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'Wet and mild' winter could be ahead

Old Farmer's Almanac predicts rain, warm temperatures for Northern California

A bucketful of rain is a welcome sight -- and we'll be seeing more rain this winter, according to the Old Farmer's Almanac.

A bucketful of rain is a welcome sight -- and we'll be seeing more rain this winter, according to the Old Farmer's Almanac.

Kathy Morrison

Happy winter solstice! The shortest day of the year, Wednesday marks the first day of winter and the start of what should be the coldest and wettest season of our gardening year. What can we expect in the months ahead?

According to the Old Farmer’s Almanac, California and much of the west should enjoy a “wet and mild” winter – rainy but relatively warm. Meanwhile, the Midwest and East will be “shivery and snowy.” (Where would you rather garden?)

Now in its 231st year, the Old Farmer’s Almanac has a knack for long-term seasonal forecasts and has been helping farmers – and gardeners – plan ahead for more than two centuries. Its publishers released its winter forecast in November, well before blizzard conditions started barreling across the Central U.S. A bomb cyclone definitely fits that shivery, snowy prediction.

For us Northern Californians, the Almanac foresees “above normal” precipitation coupled with “above average” temperatures. Fortunately, the forecast also predicts above average Sierra snow. But if temperatures drift too high, that snow pack may melt quickly.

Warmer than average temperatures may bring an early spring as trees and shrubs bud out early. Historically, Sacramento averages highs of 54 degrees and lows of 38 degrees in December and January. But too warm of overnight temperatures may have an impact on future fruit production; apples, pears, peaches and many other kinds of fruit need “chill hours” – time under 45 degrees – to successfully set a good crop.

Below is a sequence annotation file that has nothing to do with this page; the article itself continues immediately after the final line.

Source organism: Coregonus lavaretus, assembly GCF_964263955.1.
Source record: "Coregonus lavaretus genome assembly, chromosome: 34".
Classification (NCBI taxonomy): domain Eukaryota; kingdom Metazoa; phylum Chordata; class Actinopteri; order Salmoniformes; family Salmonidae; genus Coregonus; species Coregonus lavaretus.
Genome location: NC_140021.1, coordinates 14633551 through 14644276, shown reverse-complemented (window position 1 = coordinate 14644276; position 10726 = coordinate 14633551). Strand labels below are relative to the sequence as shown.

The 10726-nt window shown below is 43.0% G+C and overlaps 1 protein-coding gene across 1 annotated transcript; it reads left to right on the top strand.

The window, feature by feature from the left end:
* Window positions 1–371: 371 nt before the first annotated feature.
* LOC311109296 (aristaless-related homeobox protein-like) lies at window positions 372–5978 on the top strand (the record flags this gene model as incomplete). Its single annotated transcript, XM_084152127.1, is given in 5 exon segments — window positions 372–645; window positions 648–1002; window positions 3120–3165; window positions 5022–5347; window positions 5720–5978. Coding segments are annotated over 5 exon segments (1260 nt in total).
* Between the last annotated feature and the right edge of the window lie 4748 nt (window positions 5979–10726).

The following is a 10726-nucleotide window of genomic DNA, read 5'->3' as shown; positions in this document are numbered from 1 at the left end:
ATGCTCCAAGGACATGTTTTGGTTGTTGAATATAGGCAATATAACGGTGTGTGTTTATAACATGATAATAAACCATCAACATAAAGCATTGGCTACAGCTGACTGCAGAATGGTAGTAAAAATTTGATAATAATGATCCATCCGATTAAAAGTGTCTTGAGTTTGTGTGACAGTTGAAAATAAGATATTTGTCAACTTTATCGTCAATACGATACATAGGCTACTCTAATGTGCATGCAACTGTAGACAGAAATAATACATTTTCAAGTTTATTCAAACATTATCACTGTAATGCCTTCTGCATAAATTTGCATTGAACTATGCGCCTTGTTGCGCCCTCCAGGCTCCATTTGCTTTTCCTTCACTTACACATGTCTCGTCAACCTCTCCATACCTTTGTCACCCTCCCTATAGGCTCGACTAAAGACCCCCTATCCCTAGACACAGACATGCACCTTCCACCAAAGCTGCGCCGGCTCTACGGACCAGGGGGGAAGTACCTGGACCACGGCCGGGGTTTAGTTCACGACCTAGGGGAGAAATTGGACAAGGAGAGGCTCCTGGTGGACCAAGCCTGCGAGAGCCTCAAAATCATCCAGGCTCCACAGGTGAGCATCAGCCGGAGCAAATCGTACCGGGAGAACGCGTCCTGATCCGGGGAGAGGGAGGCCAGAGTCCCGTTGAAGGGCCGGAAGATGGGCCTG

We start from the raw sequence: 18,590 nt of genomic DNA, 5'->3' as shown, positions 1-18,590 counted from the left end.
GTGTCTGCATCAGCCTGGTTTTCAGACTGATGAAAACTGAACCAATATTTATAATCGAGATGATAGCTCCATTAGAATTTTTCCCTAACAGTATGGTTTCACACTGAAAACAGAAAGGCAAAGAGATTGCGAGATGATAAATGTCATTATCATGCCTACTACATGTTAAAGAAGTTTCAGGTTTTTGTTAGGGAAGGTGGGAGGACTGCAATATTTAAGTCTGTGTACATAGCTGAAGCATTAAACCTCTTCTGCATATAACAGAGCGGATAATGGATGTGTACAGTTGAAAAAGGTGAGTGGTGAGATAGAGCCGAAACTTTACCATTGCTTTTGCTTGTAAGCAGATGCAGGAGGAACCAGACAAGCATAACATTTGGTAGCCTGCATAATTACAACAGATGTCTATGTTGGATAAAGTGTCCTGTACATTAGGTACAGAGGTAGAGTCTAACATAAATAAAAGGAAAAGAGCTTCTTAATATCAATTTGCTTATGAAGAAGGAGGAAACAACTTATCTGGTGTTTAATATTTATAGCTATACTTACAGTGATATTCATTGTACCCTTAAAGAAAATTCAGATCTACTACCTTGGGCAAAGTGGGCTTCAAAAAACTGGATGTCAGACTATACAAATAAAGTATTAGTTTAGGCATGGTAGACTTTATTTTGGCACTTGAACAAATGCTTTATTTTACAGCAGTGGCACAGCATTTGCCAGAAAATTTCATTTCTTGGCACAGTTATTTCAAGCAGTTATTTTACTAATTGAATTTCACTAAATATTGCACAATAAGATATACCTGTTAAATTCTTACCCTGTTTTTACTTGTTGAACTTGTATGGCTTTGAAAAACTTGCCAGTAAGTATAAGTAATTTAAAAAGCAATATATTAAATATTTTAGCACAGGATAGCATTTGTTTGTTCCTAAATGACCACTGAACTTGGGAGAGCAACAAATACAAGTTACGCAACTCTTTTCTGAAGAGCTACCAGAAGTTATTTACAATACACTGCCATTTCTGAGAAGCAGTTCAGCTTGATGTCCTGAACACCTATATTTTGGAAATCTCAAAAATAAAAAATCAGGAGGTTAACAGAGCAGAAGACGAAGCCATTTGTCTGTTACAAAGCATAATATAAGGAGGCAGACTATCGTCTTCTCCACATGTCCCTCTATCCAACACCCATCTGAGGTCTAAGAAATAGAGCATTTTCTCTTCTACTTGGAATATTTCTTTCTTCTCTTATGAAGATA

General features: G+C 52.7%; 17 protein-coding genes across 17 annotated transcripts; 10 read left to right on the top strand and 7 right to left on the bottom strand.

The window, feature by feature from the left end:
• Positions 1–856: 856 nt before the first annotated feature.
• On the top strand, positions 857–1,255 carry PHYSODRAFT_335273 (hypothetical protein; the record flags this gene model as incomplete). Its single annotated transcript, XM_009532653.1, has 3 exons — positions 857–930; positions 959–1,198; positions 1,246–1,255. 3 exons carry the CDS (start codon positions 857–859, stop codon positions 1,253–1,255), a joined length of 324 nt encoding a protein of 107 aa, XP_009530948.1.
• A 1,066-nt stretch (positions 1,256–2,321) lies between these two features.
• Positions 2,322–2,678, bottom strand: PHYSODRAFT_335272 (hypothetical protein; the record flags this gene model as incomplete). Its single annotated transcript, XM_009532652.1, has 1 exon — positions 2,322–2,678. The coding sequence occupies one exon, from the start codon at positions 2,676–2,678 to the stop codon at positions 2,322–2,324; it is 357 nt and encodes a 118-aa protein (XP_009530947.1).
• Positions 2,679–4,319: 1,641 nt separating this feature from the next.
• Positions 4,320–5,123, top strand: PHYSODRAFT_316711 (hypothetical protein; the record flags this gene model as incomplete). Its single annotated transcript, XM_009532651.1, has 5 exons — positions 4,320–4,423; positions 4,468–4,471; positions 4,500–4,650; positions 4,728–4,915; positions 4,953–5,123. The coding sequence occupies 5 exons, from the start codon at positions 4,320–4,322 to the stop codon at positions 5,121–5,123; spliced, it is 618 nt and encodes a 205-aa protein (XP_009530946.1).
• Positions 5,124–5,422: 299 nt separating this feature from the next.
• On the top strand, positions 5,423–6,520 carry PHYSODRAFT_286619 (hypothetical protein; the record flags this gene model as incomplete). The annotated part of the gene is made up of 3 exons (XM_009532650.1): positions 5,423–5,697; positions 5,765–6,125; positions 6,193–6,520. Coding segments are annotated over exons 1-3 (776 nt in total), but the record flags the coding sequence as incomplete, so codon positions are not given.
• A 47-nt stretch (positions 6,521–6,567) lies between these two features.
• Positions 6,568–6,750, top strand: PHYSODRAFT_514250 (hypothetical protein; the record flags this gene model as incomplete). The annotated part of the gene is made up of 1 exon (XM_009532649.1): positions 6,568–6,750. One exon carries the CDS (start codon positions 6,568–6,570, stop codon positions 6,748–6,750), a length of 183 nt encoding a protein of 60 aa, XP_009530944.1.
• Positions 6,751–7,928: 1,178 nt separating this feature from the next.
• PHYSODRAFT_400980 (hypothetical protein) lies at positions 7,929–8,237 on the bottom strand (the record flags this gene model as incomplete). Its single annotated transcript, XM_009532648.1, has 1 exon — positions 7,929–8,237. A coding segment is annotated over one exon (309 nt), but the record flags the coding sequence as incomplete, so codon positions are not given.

Nothing grows without water and we may finally have a wet winter. The Almanac’s forecast for California predicts a much-needed end to our prolonged drought:

“Winter will be warmer and wetter than normal, with above-normal mountain snows. The coldest temperatures will occur in mid-November, mid-January, and early February. The stormiest periods will be in mid- to late December, early and late January, early and late February, and late March.”

Sacramento’s November was indeed cold, according to the National Weather Service, with the average daily temperature 3.4 degrees below normal. Some days were more than 8 degrees colder than average for those November dates. New record lows (34 degrees) were set on Nov. 21 and 30.

As for the storms, Sacramento has received 4.69 inches of rain so far this December; that’s double our average (2.17 inches) for this month’s first three weeks. And we may add to that December total soon; the National Weather Service sees “widespread precipitation possible” next week.


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Dig In: Garden Checklist

For week of June 4:

Because of the comfortable weather, it’s not too late to set out tomato and pepper seedlings as well as squash and melon plants. They’ll appreciate this not-too-hot weather. Just remember to water.

* From seed, plant corn, pumpkins, radishes, melons, squash and sunflowers.

* Plant basil to go with your tomatoes.

* Transplant summer annuals such as petunias, marigolds and zinnias.

* It’s also a good time to transplant perennial flowers including astilbe, columbine, coneflowers, coreopsis, dahlias, rudbeckia, salvia and verbena.

* Let the grass grow longer. Set the mower blades high to reduce stress on your lawn during summer heat. To cut down on evaporation, water your lawn deeply during the wee hours of the morning, between 2 and 8 a.m.

* Tie up vines and stake tall plants such as gladiolus and lilies. That gives their heavy flowers some support.

* Dig and divide crowded bulbs after the tops have died down.

* Feed summer flowers with a slow-release fertilizer.

* Mulch, mulch, mulch! This “blanket” keeps moisture in the soil longer and helps your plants cope during hot weather.

* Thin grapes on the vine for bigger, better clusters later this summer.

* Cut back fruit-bearing canes on berries.

* Feed camellias, azaleas and other acid-loving plants.

* Trim off dead flowers from rose bushes to keep them blooming through the summer. Roses also benefit from deep watering and feeding now. A top dressing of aged compost will keep them happy. It feeds as well as keeps roots moist.

* Pinch back chrysanthemums for bushier plants with many more flowers in September.

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